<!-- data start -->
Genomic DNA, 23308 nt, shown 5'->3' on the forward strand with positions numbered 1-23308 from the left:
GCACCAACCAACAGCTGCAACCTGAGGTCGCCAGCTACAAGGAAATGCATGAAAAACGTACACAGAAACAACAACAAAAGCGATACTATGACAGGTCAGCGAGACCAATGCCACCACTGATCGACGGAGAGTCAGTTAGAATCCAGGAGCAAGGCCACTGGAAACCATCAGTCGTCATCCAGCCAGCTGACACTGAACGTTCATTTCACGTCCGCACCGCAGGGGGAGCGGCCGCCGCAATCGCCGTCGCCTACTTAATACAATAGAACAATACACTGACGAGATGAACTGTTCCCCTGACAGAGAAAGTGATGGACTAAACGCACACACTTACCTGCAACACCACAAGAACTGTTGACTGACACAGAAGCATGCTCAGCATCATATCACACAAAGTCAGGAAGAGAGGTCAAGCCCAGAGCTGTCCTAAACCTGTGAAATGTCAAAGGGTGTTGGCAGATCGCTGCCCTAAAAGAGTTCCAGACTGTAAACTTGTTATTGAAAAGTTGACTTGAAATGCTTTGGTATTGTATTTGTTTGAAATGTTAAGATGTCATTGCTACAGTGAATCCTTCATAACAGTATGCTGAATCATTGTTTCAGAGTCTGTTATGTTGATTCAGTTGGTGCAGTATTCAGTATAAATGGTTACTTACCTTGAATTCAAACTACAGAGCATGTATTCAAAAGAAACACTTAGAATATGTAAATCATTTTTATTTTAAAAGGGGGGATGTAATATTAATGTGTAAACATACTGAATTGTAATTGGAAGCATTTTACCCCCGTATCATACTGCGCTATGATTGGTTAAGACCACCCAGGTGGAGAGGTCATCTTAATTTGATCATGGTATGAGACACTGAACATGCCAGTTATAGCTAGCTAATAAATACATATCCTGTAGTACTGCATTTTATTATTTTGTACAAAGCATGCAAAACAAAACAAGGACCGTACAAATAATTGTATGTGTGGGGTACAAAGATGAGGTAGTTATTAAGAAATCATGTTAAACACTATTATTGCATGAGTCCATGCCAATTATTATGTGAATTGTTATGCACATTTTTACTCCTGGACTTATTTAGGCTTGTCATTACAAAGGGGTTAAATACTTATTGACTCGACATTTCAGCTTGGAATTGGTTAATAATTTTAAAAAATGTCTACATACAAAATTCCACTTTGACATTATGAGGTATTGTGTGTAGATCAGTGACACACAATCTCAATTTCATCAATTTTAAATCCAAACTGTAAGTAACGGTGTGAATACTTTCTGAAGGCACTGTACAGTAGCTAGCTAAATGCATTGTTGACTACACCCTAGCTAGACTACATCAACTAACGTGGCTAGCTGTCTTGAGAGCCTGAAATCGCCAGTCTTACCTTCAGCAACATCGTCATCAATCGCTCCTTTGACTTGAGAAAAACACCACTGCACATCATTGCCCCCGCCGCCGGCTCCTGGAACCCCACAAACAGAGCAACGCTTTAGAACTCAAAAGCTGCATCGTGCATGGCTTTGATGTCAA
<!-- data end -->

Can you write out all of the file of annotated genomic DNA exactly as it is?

Genomic DNA, 23308 nt, shown 5'->3' on the forward strand with positions numbered 1-23308 from the left:
GCACCAACCAACAGCTGCAACCTGAGGTCGCCAGCTACAAGGAAATGCATGAAAAACGTACACAGAAACAACAACAAAAGCGATACTATGACAGGTCAGCGAGACCAATGCCACCACTGATCGACGGAGAGTCAGTTAGAATCCAGGAGCAAGGCCACTGGAAACCATCAGTCGTCATCCAGCCAGCTGACACTGAACGTTCATTTCACGTCCGCACCGCAGGGGGAGCGGCCGCCGCAATCGCCGTCGCCTACTTAATACAATAGAACAATACACTGACGAGATGAACTGTTCCCCTGACAGAGAAAGTGATGGACTAAACGCACACACTTACCTGCAACACCACAAGAACTGTTGACTGACACAGAAGCATGCTCAGCATCATATCACACAAAGTCAGGAAGAGAGGTCAAGCCCAGAGCTGTCCTAAACCTGTGAAATGTCAAAGGGTGTTGGCAGATCGCTGCCCTAAAAGAGTTCCAGACTGTAAACTTGTTATTGAAAAGTTGACTTGAAATGCTTTGGTATTGTATTTGTTTGAAATGTTAAGATGTCATTGCTACAGTGAATCCTTCATAACAGTATGCTGAATCATTGTTTCAGAGTCTGTTATGTTGATTCAGTTGGTGCAGTATTCAGTATAAATGGTTACTTACCTTGAATTCAAACTACAGAGCATGTATTCAAAAGAAACACTTAGAATATGTAAATCATTTTTATTTTAAAAGGGGGGATGTAATATTAATGTGTAAACATACTGAATTGTAATTGGAAGCATTTTACCCCCGTATCATACTGCGCTATGATTGGTTAAGACCACCCAGGTGGAGAGGTCATCTTAATTTGATCATGGTATGAGACACTGAACATGCCAGTTATAGCTAGCTAATAAATACATATCCTGTAGTACTGCATTTTATTATTTTGTACAAAGCATGCAAAACAAAACAAGGACCGTACAAATAATTGTATGTGTGGGGTACAAAGATGAGGTAGTTATTAAGAAATCATGTTAAACACTATTATTGCATGAGTCCATGCCAATTATTATGTGAATTGTTATGCACATTTTTACTCCTGGACTTATTTAGGCTTGTCATTACAAAGGGGTTAAATACTTATTGACTCGACATTTCAGCTTGGAATTGGTTAATAATTTTAAAAAATGTCTACATACAAAATTCCACTTTGACATTATGAGGTATTGTGTGTAGATCAGTGACACACAATCTCAATTTCATCAATTTTAAATCCAAACTGTAAGTAACGGTGTGAATACTTTCTGAAGGCACTGTACAGTAGCTAGCTAAATGCATTGTTGACTACACCCTAGCTAGACTACATCAACTAACGTGGCTAGCTGTCTTGAGAGCCTGAAATCGCCAGTCTTACCTTCAGCAACATCGTCATCAATCGCTCCTTTGACTTGAGAAAAACACCACTGCACATCATTGCCCCCGCCGCCGGCTCCTGGAACCCCACAAACAGAGCAACGCTTTAGAACTCAAAAGCTGCATCGTGCATGGCTTTGATGTCAA